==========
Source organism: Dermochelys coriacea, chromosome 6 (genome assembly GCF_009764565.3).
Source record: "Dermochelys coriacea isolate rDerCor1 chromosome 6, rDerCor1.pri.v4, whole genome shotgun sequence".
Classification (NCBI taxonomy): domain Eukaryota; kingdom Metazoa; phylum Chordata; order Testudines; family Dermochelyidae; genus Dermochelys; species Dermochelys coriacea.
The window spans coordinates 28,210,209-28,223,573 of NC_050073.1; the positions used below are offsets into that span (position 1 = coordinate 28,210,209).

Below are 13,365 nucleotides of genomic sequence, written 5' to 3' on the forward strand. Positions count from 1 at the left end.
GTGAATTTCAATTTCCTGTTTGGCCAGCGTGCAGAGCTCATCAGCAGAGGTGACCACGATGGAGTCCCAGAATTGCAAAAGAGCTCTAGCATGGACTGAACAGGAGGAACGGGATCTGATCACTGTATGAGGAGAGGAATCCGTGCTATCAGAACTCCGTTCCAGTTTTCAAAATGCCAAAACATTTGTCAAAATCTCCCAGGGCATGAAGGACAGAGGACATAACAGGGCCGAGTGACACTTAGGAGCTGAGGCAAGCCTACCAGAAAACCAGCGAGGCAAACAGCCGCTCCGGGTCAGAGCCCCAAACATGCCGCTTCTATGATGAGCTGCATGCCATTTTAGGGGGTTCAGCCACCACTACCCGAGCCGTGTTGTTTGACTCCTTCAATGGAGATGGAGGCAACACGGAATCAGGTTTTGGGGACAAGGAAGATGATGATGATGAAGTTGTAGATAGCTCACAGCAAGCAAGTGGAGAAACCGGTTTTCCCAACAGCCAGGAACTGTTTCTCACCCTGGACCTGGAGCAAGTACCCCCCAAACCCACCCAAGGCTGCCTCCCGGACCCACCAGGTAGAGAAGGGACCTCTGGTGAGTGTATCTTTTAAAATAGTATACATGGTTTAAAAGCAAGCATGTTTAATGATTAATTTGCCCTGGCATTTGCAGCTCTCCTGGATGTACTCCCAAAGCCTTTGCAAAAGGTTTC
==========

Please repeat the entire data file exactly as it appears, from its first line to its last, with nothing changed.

Source organism: Dermochelys coriacea, chromosome 6 (genome assembly GCF_009764565.3).
Source record: "Dermochelys coriacea isolate rDerCor1 chromosome 6, rDerCor1.pri.v4, whole genome shotgun sequence".
Classification (NCBI taxonomy): domain Eukaryota; kingdom Metazoa; phylum Chordata; order Testudines; family Dermochelyidae; genus Dermochelys; species Dermochelys coriacea.
The window spans coordinates 28,210,209-28,223,573 of NC_050073.1; the positions used below are offsets into that span (position 1 = coordinate 28,210,209).

Below are 13,365 nucleotides of genomic sequence, written 5' to 3' on the forward strand. Positions count from 1 at the left end.
GTGAATTTCAATTTCCTGTTTGGCCAGCGTGCAGAGCTCATCAGCAGAGGTGACCACGATGGAGTCCCAGAATTGCAAAAGAGCTCTAGCATGGACTGAACAGGAGGAACGGGATCTGATCACTGTATGAGGAGAGGAATCCGTGCTATCAGAACTCCGTTCCAGTTTTCAAAATGCCAAAACATTTGTCAAAATCTCCCAGGGCATGAAGGACAGAGGACATAACAGGGCCGAGTGACACTTAGGAGCTGAGGCAAGCCTACCAGAAAACCAGCGAGGCAAACAGCCGCTCCGGGTCAGAGCCCCAAACATGCCGCTTCTATGATGAGCTGCATGCCATTTTAGGGGGTTCAGCCACCACTACCCGAGCCGTGTTGTTTGACTCCTTCAATGGAGATGGAGGCAACACGGAATCAGGTTTTGGGGACAAGGAAGATGATGATGATGAAGTTGTAGATAGCTCACAGCAAGCAAGTGGAGAAACCGGTTTTCCCAACAGCCAGGAACTGTTTCTCACCCTGGACCTGGAGCAAGTACCCCCCAAACCCACCCAAGGCTGCCTCCCGGACCCACCAGGTAGAGAAGGGACCTCTGGTGAGTGTATCTTTTAAAATAGTATACATGGTTTAAAAGCAAGCATGTTTAATGATTAATTTGCCCTGGCATTTGCAGCTCTCCTGGATGTACTCCCAAAGCCTTTGCAAAAGGTTTC